"However, the type of learning that is going on as a result looks so different from the kinds of learning described by most educational theorists that it is essentially invisible."
I think this quote addresses one of the major themes for this chapter and the purpose for the EDUC 530 course. Throughout this book and course we have been introduced to different technologies and tools that we can use to leverage the massive shift in information availability that has occurred in our society. The traditional view of the teacher being the only true font of knowledge has been broken in the information age. Any individual who is motivated can find and learn any topic they wish online. The only thing they would lack is a ready guide to direct their energy and enthusiasm for a topic.
In the new culture of learning that has been created in our modern information age we need to reassess the role of the classroom teacher. Teachers need to recognize that students can gain knowledge from multiple sources and have tools available that makes previous methods and knowledge obsolete. Getting students interested in our individual subjects and showing them how to play and learn with the tools and skills provided would serve our students better than attempting to shoehorn them into learning under an educational ideology from a previous century.
Educators need to help students learn how to leverage and use these new tools to effectively become personal learners. Students need to understand that they have the tools and ability to find solutions to their own questions and shouldn't be constantly reliant on the gift of knowledge and answers from others.
Concerning the model of education used throughout the early 20th century.
"This model, however, just can’t keep up with the rapid rate of change in the twenty-first century. It’s time to shift our thinking from the old model of teaching to a new model of learning."
Considering the new tools and methods used by individuals and institutions to disseminate information and share ideas we have to revise our ideas about education. This chapter asks the reader to re-contextualize the role and structure of formal education. Given that students have a wealth of knowledge at their disposal we should no longer consider the teacher to be the only source of information in the classroom.
A better view would hold that the teacher is the best guide in the classroom. The teacher has a better understand of the material being covered and has insights into possible problems and questions that can come up concerning the material. The teacher can help to direct students away from false information and help to structure the discussion so that students make progress in understanding and accessing the information. The teacher is a conductor directing the learning.
A key point that the authors make is that in the new culture of learning questions are more highly valued and appreciated. Questions can show that a student is interested in the material and is trying to draw connections and correlations to previous knowledge. Questions can lead to deeper appreciation of material and methods. Questions show that a student is trying to understand the material at a deeper level and cares about it.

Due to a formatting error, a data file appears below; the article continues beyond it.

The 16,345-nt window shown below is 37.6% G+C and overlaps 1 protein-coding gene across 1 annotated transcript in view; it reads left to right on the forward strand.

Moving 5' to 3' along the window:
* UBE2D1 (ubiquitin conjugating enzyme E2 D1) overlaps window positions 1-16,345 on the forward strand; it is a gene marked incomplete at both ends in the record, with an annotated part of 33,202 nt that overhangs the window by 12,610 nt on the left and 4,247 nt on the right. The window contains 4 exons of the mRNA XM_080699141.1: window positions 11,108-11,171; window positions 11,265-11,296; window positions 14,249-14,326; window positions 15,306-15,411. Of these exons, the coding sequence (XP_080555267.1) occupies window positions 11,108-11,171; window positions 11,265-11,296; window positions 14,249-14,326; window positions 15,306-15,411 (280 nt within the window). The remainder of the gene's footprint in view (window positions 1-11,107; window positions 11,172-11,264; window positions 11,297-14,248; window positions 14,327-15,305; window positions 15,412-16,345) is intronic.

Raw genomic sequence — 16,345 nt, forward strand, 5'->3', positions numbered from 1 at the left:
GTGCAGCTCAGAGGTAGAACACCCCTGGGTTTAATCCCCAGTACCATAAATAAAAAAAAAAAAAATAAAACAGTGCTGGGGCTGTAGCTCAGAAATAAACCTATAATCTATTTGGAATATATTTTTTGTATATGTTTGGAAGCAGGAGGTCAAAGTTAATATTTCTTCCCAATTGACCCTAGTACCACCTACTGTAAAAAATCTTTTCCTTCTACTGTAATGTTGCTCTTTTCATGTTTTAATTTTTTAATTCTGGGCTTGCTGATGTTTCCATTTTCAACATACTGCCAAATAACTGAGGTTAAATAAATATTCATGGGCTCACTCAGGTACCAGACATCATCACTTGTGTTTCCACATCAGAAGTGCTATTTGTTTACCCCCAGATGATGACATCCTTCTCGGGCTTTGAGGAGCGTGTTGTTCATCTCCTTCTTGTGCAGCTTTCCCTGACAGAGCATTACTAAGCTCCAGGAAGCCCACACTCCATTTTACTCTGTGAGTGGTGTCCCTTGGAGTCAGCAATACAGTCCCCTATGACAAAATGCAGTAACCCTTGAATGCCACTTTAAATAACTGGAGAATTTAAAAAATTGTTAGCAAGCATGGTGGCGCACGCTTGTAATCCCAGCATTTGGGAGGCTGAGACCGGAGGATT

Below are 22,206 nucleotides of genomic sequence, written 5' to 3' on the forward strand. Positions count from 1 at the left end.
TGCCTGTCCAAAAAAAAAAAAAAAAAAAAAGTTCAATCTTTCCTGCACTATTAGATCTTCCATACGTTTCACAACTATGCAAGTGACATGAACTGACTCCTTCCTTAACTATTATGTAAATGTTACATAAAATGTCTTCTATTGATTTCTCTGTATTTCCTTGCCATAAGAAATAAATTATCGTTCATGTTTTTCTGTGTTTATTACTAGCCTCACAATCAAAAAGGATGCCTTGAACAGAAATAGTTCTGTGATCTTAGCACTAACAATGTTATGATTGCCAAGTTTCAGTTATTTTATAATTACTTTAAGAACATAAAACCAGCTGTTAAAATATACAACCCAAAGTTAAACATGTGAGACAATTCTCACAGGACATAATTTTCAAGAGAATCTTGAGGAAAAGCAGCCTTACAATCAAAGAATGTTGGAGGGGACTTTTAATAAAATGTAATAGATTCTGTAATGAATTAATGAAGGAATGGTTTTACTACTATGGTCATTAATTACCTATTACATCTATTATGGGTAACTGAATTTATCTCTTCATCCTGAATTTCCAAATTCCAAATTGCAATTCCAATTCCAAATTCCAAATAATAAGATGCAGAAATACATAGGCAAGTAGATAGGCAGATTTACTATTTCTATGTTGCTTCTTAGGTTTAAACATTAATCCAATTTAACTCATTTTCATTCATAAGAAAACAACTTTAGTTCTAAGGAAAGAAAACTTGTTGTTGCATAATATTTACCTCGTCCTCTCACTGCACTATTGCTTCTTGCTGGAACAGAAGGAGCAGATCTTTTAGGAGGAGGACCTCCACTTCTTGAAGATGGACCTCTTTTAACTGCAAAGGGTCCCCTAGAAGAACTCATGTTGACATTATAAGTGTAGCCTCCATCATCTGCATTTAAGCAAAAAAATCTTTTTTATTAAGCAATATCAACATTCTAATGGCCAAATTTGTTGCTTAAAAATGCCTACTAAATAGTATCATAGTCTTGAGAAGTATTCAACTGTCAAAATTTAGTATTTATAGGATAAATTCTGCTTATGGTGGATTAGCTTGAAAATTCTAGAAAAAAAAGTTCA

"Many educators, for example, consider the principle underlying the adage, “Give a man a fish and feed him for a day, teach a man to fish and feed him for a lifetime,” to represent the height of educational practice today. Yet it is hardly cutting edge. It assumes that there will always be an endless supply of fish to catch and that the techniques for catching them will last a lifetime"
This chapter calls for educators to re-evaluate the nature of knowledge as we traditionally view it. The authors illustrate their idea by highlighting how Wikipedia is fundamentally a more sound system of collecting knowledge than traditional encyclopedias. They don't argue that Wikipedia is more correct or rigorous than traditional paper encyclopedias, they argue that it is more transparent and thus more adaptive. The reader can source information and track changes to articles. Reading the history of an article can show multiple views and ideas about a topic that were never apparent when reading an entry in a paper document.
This view can be expanded to look more facets of knowledge and content distribution. Students can freely explore and extend their understanding about a subject if they desire to. They can research any topic or material that is covered in the standard K-12 curriculum. That they don't freely choose to explore this wealth of knowledge available to them points out that teacher are failing to instill in students an understanding of the value and power of their subject matter.
This vast store of information and opportunity that is available to students is being ignored because it is being packaged in way that is ill suited to education in our current age and fails to compete with topics that students are placing value and time into.